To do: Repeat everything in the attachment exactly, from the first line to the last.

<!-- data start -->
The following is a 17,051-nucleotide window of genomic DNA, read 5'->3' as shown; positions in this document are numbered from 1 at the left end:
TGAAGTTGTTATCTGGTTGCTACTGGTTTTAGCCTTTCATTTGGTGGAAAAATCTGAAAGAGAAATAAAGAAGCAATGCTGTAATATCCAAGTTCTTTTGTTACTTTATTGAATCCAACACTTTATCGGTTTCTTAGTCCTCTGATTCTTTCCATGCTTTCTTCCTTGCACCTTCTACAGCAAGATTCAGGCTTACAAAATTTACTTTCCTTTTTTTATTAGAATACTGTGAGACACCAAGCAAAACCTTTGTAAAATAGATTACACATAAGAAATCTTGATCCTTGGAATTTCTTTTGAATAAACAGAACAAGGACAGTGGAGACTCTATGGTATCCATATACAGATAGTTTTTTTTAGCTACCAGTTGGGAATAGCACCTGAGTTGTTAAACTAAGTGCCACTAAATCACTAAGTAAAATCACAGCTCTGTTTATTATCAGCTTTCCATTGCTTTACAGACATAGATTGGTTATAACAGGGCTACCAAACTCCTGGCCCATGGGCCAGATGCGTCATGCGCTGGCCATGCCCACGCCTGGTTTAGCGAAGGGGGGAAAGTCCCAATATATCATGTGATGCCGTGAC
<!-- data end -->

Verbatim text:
The following is a 17,051-nucleotide window of genomic DNA, read 5'->3' as shown; positions in this document are numbered from 1 at the left end:
TGAAGTTGTTATCTGGTTGCTACTGGTTTTAGCCTTTCATTTGGTGGAAAAATCTGAAAGAGAAATAAAGAAGCAATGCTGTAATATCCAAGTTCTTTTGTTACTTTATTGAATCCAACACTTTATCGGTTTCTTAGTCCTCTGATTCTTTCCATGCTTTCTTCCTTGCACCTTCTACAGCAAGATTCAGGCTTACAAAATTTACTTTCCTTTTTTTATTAGAATACTGTGAGACACCAAGCAAAACCTTTGTAAAATAGATTACACATAAGAAATCTTGATCCTTGGAATTTCTTTTGAATAAACAGAACAAGGACAGTGGAGACTCTATGGTATCCATATACAGATAGTTTTTTTTAGCTACCAGTTGGGAATAGCACCTGAGTTGTTAAACTAAGTGCCACTAAATCACTAAGTAAAATCACAGCTCTGTTTATTATCAGCTTTCCATTGCTTTACAGACATAGATTGGTTATAACAGGGCTACCAAACTCCTGGCCCATGGGCCAGATGCGTCATGCGCTGGCCATGCCCACGCCTGGTTTAGCGAAGGGGGGAAAGTCCCAATATATCATGTGATGCCGTGAC